Tuesday 21 November 2017 03:51:18 PM

Celebrations At Windmill Hill In Ballynahinch
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WINDMILL Hill in Ballynahinch has opened to nature lovers of all ages for a very special celebration.

butterfliesMuch to the delight of the local community, Down District Council has declared Windmill Hill a local nature reserve… the first of its kind in the district.

Windmill Hill is managed by both Down District Council and the Woodland Trust. This new status will ensure that Windmill Hill remains a protected site and will continue to make an important contribution to local biodiversity, as well as being a great place for people to visit with breathtaking views over County Down.

Danielle Begley, Biodiversity Officer at Council, said: “Windmill Hill is the most fantastic natural resource- for both the people and the wildlife- and we are absolutely delighted to see local people here today enjoying the site and all it has to

At the launch of the Windmill Hill nature reserve were Coincillor Robert Burgess, Patrick Cregg, Woodland Trust Director, Danielle Begley, Council Biodiversity Officer, and Cllrs Patsy Toman and Garth Craig, with from row, Nathan Cheevers and Halle Lyons from Ballynahinch Primary School with Cllr Maria McCarthy, Chairperson of Down District Council.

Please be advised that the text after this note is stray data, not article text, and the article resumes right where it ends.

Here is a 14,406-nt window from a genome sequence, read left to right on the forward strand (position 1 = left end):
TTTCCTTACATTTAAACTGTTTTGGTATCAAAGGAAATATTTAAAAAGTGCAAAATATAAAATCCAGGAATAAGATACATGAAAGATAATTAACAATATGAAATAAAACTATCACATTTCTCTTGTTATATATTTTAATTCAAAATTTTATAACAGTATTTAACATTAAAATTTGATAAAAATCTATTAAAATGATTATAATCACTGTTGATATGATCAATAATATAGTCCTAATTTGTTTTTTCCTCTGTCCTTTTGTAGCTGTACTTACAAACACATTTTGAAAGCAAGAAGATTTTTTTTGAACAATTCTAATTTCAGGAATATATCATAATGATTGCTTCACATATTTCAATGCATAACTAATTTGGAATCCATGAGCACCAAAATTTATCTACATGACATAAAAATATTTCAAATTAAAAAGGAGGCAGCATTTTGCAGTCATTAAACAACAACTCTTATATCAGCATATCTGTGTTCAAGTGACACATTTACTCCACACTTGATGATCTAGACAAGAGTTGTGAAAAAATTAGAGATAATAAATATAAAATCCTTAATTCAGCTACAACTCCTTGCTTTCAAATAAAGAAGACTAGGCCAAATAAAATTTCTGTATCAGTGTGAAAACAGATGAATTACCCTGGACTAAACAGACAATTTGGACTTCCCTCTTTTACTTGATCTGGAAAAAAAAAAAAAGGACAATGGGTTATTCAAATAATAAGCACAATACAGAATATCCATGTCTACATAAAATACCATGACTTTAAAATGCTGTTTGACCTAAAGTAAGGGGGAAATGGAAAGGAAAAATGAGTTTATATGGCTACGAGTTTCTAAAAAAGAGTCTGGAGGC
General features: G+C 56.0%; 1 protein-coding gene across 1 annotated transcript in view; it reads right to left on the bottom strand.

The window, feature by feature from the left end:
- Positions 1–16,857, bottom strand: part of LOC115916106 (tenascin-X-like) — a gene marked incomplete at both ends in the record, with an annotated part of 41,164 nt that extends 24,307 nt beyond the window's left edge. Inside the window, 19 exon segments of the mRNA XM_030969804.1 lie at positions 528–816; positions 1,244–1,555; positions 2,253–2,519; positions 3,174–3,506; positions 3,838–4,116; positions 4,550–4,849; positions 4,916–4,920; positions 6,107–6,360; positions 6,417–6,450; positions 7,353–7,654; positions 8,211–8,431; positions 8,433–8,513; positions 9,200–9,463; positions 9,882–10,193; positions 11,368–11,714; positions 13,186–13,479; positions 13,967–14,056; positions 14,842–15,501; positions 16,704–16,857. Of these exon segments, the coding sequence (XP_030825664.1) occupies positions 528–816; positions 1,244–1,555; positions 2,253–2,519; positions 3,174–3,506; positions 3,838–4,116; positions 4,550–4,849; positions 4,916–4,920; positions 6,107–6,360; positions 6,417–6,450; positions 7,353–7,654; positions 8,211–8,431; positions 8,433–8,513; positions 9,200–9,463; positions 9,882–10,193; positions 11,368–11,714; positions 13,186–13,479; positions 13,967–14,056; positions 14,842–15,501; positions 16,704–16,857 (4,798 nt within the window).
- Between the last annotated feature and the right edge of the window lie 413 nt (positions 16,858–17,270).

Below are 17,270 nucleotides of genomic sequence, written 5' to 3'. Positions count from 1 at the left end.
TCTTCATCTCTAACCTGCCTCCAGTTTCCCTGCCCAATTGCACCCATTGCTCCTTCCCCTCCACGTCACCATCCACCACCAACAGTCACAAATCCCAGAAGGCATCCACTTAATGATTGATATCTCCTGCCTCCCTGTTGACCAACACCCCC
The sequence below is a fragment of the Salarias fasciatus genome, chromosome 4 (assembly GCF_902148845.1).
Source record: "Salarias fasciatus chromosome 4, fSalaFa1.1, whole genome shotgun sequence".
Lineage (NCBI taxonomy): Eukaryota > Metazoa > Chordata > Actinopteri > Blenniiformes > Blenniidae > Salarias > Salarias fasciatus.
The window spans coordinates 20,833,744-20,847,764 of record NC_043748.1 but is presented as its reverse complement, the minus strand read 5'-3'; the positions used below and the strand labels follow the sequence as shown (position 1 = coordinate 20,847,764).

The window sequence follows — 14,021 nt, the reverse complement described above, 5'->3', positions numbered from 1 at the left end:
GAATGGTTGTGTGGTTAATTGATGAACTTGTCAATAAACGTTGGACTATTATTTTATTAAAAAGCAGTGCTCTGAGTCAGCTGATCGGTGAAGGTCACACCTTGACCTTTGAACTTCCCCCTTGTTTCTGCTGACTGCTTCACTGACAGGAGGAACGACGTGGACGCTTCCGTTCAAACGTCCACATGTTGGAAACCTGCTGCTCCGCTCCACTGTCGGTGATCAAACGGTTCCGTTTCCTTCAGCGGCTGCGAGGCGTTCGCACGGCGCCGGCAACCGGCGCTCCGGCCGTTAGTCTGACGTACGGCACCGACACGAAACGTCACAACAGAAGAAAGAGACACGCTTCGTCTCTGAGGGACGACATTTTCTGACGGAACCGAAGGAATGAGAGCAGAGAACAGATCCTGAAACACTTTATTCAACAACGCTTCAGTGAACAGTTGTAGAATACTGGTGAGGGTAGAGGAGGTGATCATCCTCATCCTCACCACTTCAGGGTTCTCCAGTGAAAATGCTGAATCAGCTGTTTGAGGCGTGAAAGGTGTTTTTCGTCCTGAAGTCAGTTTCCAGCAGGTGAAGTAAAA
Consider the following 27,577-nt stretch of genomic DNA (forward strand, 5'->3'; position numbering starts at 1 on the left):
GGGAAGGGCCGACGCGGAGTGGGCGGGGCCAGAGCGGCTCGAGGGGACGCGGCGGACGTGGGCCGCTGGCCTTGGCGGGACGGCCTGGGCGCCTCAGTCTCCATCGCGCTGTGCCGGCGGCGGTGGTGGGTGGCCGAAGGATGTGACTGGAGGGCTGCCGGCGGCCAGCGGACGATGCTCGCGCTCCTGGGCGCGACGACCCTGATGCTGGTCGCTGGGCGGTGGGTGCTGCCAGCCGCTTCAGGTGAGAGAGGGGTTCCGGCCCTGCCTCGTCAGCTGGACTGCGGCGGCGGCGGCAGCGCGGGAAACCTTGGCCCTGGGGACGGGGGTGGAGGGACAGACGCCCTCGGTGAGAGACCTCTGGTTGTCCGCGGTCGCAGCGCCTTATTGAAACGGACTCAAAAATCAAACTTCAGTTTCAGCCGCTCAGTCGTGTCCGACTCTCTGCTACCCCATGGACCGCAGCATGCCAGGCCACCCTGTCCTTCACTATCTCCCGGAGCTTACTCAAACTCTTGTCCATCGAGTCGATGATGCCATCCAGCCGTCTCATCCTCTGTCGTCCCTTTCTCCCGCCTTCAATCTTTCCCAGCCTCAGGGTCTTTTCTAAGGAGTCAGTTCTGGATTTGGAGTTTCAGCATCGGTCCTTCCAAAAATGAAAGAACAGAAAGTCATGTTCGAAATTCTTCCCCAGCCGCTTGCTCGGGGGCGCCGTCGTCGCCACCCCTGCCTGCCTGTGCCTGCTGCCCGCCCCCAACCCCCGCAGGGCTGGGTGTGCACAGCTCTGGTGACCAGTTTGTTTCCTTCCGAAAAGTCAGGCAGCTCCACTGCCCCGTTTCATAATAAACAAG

At the launch of the Windmill Hill nature reserve were Coincillor Robert Burgess, Patrick Cregg, Woodland Trust Director, Danielle Begley, Council Biodiversity Officer, and Cllrs Patsy Toman and Garth Craig, with from row, Nathan Cheevers and Halle Lyons from Ballynahinch Primary School with Cllr Maria McCarthy, Chairperson of Down District Council.

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Children from Ballynahinch Primary School joimed in with the Nature Detective activities on the day, including planting more than 100 trees on the site.

Michelle McCaughtry from the Woodland Trust explained: “It’s very important for children to get back to nature. And by planting these native trees today, we are creating a legacy for years to come”.

The chair of Down District Council, Cllr Maria McCarthy, planted an oak tree to commemorate the occasion. She said: “Designating Windmill Hill as a Local Nature Reserve demonstrates how committed Down District Council is to working towards conserving local wildlife for the people of Ballynahinch”.

Windmill Hill is open to the public all year round and offers woodland walks and tranquility, including informal play areas, witht the promise of brilliant views over the town and countryside of Ballynahinch.

Visitors to this historic site, which was the site of the famous Battle of Ballynahinch in 1798, can enjoy a mix of native trees and wildflowers as well as many bird species and insects.